CD Les Miserables [French] (CD 4337285),
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Les Miserables [French]

  • Additional Info
    Manufacturer Part Number (MPN): 93915062

  • Credits
    Producer
    Engineer

    As a follow-up to their first collaboration, La Revolution Franaise (1973), composer Claude-Michel Schnberg and lyricist/librettists Alain Boublil and Jean-Marc Natel moved a few years later in French history -- and into classic fiction -- for their musical adaptation of Victor Hugo's celebrated novel Les Misrables. Like Jesus Christ Superstar and Evita (as well as La Revolution Franaise), the work first took the form of a "concept" album -- i.e., a studio cast recording -- before the authors sought a theatrical production. Across 87-plus minutes and 32 selections featuring 16 principal singers, they told the sprawling story of French society and the 19th century Paris revolt. The main plot concerned Jean Valjean (Maurice Barrier), a former convict turned respectable man still being pursued by Inspector Javert (Jacques Mercier) while raising a foster daughter, Cosette (Maryse Cdolin at first, Fabienne Guyon later) under the specter of growing social unrest. It is the uprising, as experienced by the young student Marius (Richard Dewitte), the street urchin Gavroche (Fabrice Bernard), and others that dominates in this panoramic score.
    The creators rightly supposed that their French audience would be familiar with the story, and they concentrated more on moving things along and giving each character a musical showcase than on focusing on any one plot line. (This may have worked better on disc than on-stage; when mounted at the Palais des Sports in Paris starting on September 17, 1980, the show ran its scheduled 105 performances and no more.) Schnberg, whose musical influences clearly included Oliver!, Cabaret, Jesus Christ Superstar, and Sweeney Todd, came up with some memorable, sweeping melodies, and Boublil and Natel provided lyrics that gave the impressive cast a lot to work with. Particularly striking were "L'Air de la Misre" and "J'Avais Rv d'une Autre Vie," both sung by the doomed Fantine (Cosette's mother, played by Rose Laurens); the devilishly comic "La Devise du Cabaretier," sung by the comically evil Monsieur and Madame Thenardier (Yvan Dautin and Marie-France Roussel); the stirring revolutionary anthems "Rouge et Noir," sung by Marius and Enjolras (Michel Sardou), and "A la Volont du Peuple," sung by Enjolras; Gavroche's spirited "La Faute Voltaire"; and Javert's suicide note, "Noir ou Blanc."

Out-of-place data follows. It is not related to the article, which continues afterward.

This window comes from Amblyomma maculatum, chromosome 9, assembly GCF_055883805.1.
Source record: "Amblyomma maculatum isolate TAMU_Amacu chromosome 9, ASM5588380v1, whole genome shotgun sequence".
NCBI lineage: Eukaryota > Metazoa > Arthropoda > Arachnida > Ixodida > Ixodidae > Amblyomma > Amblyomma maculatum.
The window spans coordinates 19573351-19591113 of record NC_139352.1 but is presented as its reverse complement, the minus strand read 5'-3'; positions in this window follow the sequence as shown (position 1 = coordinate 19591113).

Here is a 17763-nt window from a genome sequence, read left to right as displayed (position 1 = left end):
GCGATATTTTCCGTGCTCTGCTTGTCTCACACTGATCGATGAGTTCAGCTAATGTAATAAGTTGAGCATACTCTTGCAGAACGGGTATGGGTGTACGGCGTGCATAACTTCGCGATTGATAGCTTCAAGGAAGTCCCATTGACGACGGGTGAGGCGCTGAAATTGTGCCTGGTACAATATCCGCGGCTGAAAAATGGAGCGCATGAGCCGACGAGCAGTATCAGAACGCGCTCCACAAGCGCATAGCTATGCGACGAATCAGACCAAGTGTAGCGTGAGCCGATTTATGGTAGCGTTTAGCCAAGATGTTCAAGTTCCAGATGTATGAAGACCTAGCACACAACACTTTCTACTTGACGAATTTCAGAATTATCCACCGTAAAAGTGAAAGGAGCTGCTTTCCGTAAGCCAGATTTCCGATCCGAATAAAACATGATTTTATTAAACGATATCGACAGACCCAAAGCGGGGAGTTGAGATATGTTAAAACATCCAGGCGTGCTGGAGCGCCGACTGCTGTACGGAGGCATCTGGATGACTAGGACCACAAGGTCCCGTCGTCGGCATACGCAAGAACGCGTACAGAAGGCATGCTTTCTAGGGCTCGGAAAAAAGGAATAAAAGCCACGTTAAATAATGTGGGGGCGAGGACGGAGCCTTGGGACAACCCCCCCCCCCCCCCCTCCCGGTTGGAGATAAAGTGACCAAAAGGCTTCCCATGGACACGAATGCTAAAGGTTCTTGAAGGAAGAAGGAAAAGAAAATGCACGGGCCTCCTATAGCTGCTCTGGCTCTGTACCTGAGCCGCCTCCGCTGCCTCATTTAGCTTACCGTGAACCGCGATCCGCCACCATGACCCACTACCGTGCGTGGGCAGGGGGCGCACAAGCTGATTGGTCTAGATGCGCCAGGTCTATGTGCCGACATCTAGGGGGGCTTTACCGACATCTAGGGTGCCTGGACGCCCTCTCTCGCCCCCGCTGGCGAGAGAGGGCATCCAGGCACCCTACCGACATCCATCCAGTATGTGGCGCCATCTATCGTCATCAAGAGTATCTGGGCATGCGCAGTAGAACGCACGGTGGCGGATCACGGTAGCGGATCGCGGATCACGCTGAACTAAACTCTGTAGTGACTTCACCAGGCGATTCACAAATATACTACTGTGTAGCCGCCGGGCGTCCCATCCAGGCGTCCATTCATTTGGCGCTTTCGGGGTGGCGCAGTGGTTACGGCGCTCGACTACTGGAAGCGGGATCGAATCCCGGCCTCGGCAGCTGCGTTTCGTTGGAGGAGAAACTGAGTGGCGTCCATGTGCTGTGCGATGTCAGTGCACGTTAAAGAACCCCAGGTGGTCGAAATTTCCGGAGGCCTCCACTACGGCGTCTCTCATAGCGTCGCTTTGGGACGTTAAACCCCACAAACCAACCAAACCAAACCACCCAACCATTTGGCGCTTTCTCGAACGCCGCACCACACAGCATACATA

Of course, Les Misrables did not disappear after its run at the Palais des Sports. It was taken up by British producer Cameron Mackintosh and seriously reshaped by co-directors Trevor Nunn and John Caird with lyricist Herbert Kretzmer to create the English-language version that opened in the West End in 1985 on its way to world domination. The better-known international version considerably beefs up the part of Valjean, who gets several new songs (among them "Bring Him Home"), as do characters who interact with him directly, such as Javert. Songs are reconceived and passed to other characters; notably, Fantine's "L'Air de la Misre" becomes "On My Own" and is given to ponine. And the parts of the revolutionaries are cut down considerably; for example, Gavroche, a major character in the French version, all but disappears in the English one. Nevertheless, anyone coming to this original French studio cast recording of Les Misrables only after experiencing the English version will be able to recognize much of it, and even to sing "I Dreamed a Dream" during "J'Avais Rv d'une Autre Vie" and "Master of the House" during "La Devise du Cabaretier." ~ William Ruhlmann

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